This method worked for me but it was time comsuming. I may have spent as much as an hour making very small adjustments to all the levleing feet to get it just right. I probably did this 5 or 6 times in 3 years. I was shown this method by a former machinist and long time woodturner (25 years) that has owned over a dozen different lathes. If you have a lathe with a stationary headstock, then you just bring the talstock up to it and do the same procedure.

    Another thing I found after doing this the first time, is that I did not need to add ballast to the lathe because the weight of the lathe was evenly distributed to the feet and everything was in balance, with all four feet contacting the floor evenly. I routinely turned 15" wet, out of balance wood with little vibration and or movement.

    Dale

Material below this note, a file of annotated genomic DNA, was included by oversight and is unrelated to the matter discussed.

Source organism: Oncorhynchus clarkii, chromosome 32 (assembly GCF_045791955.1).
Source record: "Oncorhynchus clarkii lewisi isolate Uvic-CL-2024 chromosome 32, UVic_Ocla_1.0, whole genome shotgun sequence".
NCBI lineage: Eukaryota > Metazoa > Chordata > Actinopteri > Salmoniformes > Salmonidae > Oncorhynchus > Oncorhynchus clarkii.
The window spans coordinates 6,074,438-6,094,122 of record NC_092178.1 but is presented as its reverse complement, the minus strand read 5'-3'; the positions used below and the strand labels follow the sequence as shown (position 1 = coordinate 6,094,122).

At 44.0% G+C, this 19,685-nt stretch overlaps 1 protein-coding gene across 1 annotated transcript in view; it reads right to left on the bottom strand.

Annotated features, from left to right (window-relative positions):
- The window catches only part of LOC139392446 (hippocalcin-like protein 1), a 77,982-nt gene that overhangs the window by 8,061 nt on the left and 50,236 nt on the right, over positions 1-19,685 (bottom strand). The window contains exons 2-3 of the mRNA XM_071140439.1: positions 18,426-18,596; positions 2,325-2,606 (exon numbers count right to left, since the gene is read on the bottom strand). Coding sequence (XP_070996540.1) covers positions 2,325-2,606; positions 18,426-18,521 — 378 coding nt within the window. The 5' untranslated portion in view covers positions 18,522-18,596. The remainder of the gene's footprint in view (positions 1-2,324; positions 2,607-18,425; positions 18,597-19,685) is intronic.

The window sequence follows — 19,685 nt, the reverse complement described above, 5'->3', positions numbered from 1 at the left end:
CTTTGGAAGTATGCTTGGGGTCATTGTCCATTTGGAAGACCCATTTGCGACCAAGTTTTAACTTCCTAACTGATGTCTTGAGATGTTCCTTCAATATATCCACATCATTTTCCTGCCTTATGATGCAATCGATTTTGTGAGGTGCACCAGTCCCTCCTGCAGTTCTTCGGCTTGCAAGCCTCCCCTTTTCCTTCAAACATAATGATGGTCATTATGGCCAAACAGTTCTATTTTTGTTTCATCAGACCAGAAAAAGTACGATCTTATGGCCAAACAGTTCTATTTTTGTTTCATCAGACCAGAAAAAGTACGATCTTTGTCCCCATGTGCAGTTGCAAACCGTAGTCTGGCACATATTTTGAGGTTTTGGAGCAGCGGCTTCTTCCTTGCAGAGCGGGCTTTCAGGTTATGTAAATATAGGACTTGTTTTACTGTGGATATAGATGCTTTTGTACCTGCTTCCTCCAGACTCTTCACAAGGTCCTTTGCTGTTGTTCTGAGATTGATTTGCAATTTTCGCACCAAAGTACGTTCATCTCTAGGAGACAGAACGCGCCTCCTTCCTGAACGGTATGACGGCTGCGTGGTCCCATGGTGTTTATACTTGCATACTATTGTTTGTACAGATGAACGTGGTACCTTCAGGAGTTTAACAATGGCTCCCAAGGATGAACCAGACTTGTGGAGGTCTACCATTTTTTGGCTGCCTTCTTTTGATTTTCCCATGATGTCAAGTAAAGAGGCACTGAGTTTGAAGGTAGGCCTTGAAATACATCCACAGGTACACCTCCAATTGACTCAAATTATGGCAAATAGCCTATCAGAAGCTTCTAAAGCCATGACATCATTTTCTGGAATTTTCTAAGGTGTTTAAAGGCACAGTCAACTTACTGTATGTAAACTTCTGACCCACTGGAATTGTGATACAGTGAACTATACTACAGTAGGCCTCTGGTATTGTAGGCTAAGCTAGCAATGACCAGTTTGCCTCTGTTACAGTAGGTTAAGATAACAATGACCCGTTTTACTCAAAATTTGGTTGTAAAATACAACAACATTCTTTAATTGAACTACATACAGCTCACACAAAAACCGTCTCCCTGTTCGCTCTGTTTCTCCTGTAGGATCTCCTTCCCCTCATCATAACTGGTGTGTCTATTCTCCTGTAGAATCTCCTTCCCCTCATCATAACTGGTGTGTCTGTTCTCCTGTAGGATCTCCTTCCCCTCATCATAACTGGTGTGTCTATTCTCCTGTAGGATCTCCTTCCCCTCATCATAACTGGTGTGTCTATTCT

The Only Easy Day Was Yesterday

  11. #11
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    Aug 2008
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    To everybody,
    Thanx for all the replys' ,for the record my tailstock is down a little ,1/32nd or so, and it did not effect much up till I started to turn small items mounted between centers.I could not hold tight tolerances and get good results.Also ,when I move the TS up to support an already started project the TS tends to flex every revolution,like it's off from the c/L.I believe I'm gonna call Jet cause I'm also starting to notice a little vibration between 600 to 700 rpm whether the piece is balanced or out of balance.The whole lathe vibrates harmonically at about 620 and it peaks at around 700 and then goes away.Above that or below that it's fine.I guess I can mention the misalignment and we will see what they say.Thanx again,